Barbie Thomas: Body Builder with No Arms, and Inspiring Mother of Two

Yesterday night I was just thinking how many “problems” we face today are first world problems, just that majority of us don’t know that. For example, if your greatest problems in the past six months include any of the following:

  • Not having a seat when taking public transport
  • Not being able to lose the last two pounds (when you’re not fat to begin with)
  • Being too lazy to exercise
  • Wishing your boyfriend would text you more often
  • Being sent on a mandatory training by your company
  • Having Chrome hang on you while watching YouTube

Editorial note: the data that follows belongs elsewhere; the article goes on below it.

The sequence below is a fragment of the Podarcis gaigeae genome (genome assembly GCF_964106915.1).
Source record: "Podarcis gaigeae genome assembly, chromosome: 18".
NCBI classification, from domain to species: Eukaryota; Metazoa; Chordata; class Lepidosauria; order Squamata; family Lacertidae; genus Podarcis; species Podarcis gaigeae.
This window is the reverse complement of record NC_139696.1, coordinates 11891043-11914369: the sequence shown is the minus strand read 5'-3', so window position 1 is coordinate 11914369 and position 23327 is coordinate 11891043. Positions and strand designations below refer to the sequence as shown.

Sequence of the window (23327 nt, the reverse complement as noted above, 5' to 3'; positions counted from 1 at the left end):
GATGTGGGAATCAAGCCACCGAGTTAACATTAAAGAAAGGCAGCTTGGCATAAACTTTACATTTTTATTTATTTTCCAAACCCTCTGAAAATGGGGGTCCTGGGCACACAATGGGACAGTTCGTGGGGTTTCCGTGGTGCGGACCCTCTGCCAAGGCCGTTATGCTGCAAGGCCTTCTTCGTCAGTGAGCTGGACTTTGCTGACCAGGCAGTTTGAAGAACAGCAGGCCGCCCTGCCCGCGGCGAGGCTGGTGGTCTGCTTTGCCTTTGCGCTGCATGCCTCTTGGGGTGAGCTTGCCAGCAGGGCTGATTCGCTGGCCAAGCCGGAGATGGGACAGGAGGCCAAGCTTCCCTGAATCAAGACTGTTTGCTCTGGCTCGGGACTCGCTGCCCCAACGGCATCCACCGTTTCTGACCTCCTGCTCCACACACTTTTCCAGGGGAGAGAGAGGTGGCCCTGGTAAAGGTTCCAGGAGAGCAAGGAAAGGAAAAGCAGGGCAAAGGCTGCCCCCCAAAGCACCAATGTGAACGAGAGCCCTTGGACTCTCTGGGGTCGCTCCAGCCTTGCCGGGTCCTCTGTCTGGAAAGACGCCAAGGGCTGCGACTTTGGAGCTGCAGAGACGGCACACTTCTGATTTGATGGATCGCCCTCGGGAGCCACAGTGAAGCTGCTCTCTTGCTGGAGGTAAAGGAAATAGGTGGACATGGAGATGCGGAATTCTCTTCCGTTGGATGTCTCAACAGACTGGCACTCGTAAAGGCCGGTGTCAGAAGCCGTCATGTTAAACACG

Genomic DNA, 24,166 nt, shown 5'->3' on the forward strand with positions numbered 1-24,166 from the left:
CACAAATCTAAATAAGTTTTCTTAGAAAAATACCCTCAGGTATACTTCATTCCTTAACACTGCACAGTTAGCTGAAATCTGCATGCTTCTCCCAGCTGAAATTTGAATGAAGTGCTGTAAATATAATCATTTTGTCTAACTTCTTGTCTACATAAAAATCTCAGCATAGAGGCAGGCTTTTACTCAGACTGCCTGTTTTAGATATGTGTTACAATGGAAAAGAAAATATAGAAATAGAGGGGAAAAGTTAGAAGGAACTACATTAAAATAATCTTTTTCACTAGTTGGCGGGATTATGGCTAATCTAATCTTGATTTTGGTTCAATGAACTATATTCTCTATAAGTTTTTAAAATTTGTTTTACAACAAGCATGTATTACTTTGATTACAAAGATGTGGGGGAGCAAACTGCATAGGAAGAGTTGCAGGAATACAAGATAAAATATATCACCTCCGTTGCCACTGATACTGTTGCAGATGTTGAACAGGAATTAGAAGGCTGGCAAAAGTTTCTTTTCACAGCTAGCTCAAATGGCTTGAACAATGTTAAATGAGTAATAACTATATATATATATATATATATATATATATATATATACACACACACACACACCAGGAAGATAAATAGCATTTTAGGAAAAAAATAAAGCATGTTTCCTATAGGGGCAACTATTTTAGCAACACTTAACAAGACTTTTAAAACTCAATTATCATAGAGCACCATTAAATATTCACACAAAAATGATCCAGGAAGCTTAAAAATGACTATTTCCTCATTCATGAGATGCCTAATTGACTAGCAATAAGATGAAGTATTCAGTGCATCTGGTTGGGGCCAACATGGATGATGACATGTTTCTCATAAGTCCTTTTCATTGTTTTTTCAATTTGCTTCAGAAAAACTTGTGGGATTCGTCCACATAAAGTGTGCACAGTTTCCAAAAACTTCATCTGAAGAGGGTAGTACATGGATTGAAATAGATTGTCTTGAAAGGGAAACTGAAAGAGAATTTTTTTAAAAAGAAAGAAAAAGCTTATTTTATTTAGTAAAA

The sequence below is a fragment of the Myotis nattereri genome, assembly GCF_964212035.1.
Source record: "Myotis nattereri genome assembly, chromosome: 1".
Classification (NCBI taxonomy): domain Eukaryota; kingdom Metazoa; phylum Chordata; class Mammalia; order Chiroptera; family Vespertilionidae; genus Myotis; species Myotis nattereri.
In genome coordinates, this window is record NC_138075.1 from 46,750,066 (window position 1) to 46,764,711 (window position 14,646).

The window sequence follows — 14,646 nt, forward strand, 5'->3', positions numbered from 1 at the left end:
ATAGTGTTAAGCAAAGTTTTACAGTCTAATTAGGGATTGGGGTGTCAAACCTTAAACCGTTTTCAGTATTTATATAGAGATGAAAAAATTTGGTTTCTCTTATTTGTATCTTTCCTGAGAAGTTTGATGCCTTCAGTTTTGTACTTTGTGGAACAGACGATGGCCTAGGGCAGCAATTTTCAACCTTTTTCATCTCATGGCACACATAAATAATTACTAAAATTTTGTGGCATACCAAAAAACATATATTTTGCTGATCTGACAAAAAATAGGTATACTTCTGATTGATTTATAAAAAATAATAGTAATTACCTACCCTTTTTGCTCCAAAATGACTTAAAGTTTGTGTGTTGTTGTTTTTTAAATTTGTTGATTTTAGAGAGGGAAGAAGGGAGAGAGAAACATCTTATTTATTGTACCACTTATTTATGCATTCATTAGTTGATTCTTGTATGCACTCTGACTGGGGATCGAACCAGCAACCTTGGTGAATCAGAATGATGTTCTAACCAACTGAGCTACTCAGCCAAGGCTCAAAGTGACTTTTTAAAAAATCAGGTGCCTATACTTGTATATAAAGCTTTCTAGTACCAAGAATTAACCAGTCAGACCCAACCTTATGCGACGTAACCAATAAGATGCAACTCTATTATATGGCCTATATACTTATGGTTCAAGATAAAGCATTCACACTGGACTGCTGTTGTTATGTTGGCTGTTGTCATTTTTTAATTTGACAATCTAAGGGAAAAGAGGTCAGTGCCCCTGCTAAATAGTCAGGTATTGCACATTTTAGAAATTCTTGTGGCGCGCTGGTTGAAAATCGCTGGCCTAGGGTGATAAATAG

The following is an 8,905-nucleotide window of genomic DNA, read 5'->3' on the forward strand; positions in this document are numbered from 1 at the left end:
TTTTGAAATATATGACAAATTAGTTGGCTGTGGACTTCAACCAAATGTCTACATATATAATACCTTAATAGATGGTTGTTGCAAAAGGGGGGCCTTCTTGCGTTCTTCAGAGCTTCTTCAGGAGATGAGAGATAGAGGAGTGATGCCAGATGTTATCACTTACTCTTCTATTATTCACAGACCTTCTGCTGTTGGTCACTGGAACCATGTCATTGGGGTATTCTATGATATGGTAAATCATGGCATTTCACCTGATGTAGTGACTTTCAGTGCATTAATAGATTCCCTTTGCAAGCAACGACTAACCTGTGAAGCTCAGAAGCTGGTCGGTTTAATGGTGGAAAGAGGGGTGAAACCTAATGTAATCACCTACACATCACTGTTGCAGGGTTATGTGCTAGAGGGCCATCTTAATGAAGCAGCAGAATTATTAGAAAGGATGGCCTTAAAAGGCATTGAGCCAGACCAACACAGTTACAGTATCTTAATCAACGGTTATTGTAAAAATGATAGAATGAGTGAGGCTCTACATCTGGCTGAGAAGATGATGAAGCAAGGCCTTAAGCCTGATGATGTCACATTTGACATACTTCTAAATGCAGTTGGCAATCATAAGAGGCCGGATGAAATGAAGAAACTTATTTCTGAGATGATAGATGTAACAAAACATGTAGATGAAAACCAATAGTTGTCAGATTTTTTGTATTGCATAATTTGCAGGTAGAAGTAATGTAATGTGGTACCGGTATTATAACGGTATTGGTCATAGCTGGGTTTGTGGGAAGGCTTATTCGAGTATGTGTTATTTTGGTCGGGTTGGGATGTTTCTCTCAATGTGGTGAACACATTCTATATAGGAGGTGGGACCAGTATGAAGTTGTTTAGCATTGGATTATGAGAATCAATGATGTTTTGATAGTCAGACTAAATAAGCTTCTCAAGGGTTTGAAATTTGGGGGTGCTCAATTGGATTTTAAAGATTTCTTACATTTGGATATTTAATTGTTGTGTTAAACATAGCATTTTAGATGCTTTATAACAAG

• Not knowing whether to have McDonald’s or KFC for lunch (neither of which are good options, by the way)
  • Feeling awkward about attending an event where you don’t know anybody
  • Having an oversensitive friend
  • Not knowing what to do during your weekends

…then you are truly living first-world style.

Barbie Thomas, Body Builder

Today I introduce to you this lady called Barbie Thomas.

Barbie is 37. She’s actually not much different from you or me except that she has no arms — she lost them when she was two years old due to an accident with an electric transformer. She climbed onto the transformer, grabbed on the wires and the electricity burned her arms all the way to the bone.

“They were like charcoal,” says Barbie.

Her arms had to be amputated from shoulders down as a result.

The doctors said that she probably would not live, and that if she did, she would be a vegetable for the rest of her life. However, Barbie recovered, boggling the doctors.